• Musculoskeletal pain is the leading cause of disability worldwide
  • A new study revealed 25% Americans suffer arthritis due to excess weight
  • Weight loss and obesity prevention in early life prevent future arthritis risk

Nearly 25% arthritis cases in the United States are attributed to excess weight, a new study revealed. The research also pointed out weight loss between early adulthood and midlife significantly reduced the risk of arthritis.

Experts at Boston University (BU) School of Medicine found about 2.7 million people are prone to arthritis due to excess weight. Their study found no evidence of any persistent risk of arthritis among individuals who were heavier earlier in life and then reduced weight.

"Policies that address the social and structural factors that promote weight gain are urgently needed. Our findings suggest that such measures could have a significant impact on reducing the incidence of arthritis, a leading cause of disability and chronic pain in the US," BU School of Public Health (BUSPH) quoted the study’s corresponding author Dr. Andrew Stokes, assistant professor of global health at BUSPH.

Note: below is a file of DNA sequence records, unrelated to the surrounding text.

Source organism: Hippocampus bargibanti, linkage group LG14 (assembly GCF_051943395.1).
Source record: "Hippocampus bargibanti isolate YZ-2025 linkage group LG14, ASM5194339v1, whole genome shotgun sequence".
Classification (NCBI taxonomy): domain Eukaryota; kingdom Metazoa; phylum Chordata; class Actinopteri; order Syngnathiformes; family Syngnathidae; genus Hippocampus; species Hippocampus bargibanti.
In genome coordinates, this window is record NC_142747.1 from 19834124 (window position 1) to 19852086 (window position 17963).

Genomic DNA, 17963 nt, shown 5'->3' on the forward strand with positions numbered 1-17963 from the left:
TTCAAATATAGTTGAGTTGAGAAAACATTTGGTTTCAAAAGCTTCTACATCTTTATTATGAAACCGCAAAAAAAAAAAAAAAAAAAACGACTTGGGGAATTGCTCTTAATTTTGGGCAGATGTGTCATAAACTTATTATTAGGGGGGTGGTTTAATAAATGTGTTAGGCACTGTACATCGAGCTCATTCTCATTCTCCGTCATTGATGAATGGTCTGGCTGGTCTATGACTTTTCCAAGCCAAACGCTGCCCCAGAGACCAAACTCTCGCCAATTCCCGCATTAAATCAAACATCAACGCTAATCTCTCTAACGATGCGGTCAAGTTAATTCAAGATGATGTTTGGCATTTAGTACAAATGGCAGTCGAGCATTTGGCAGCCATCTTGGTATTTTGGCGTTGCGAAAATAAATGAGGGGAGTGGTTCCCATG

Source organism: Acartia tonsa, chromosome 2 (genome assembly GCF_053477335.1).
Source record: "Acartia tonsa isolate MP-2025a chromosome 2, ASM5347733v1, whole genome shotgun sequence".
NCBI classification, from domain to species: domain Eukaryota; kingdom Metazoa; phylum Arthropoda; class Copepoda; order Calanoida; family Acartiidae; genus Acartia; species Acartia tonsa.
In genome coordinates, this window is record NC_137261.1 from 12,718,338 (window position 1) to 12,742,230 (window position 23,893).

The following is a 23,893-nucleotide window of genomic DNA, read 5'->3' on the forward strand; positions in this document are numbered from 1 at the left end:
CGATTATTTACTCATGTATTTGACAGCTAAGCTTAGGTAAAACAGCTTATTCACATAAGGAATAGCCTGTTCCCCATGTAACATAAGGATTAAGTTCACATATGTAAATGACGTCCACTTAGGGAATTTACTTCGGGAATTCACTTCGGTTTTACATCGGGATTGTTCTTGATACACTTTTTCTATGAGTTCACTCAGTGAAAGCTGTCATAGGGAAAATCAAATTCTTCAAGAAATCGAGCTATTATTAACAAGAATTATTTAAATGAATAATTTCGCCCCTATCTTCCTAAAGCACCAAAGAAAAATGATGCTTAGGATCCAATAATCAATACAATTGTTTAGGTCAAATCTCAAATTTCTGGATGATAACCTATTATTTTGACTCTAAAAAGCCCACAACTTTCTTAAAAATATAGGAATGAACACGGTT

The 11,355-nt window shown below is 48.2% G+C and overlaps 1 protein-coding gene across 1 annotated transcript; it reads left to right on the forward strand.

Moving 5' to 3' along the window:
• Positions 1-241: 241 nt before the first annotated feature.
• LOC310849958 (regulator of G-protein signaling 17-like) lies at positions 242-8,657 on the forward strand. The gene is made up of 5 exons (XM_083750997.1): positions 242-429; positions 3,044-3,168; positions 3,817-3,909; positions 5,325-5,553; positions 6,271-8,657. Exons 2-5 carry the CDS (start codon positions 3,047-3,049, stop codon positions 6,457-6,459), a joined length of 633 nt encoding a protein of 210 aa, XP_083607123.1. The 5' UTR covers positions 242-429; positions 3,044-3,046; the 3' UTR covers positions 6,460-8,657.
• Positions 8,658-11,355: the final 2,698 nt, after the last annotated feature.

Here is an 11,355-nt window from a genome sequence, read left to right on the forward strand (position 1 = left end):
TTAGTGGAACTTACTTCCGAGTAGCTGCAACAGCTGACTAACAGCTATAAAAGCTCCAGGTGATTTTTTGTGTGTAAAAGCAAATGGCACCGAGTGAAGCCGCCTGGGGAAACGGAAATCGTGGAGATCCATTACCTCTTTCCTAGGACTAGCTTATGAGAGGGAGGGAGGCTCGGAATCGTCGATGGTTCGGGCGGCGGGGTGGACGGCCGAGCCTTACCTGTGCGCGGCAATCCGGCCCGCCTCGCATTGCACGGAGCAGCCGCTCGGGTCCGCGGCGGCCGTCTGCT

Even though losing weight might be a viable way of lowering arthritis risk at the individual level, the researchers found the best solution to achieve it at the population level would be to prevent weight gain.

The research team gathered data from the National Health and Nutrition Examination Survey conducted for adults in the age group 40-69 years and categorized them based on the changes in their BMI from early adulthood to midlife. They then analyzed the link between these BMI trajectories and the risk of developing arthritis within a decade.

Here’s what they found:

  • Of the 13,669 study participants, 3,603 developed arthritis
  • Compared to those who had a normal BMI, in both early adulthood and middle age, individuals who went from normal to overweight and from overweight to obese were all significantly more likely to develop arthritis
  • Those whose BMIs went from obese to overweight had a significantly lower risk of developing arthritis compared to people whose BMI remained in the obese range

The findings of the study, published in the journal Arthritis Care & Research, highlighted the importance of lifelong public health interventions aimed at preventing obesity at younger ages as an important step to curb later life musculoskeletal and joint health problems like osteoarthritis. The authors also opined their findings are particularly important since musculoskeletal pain is the leading cause of disability throughout the world.

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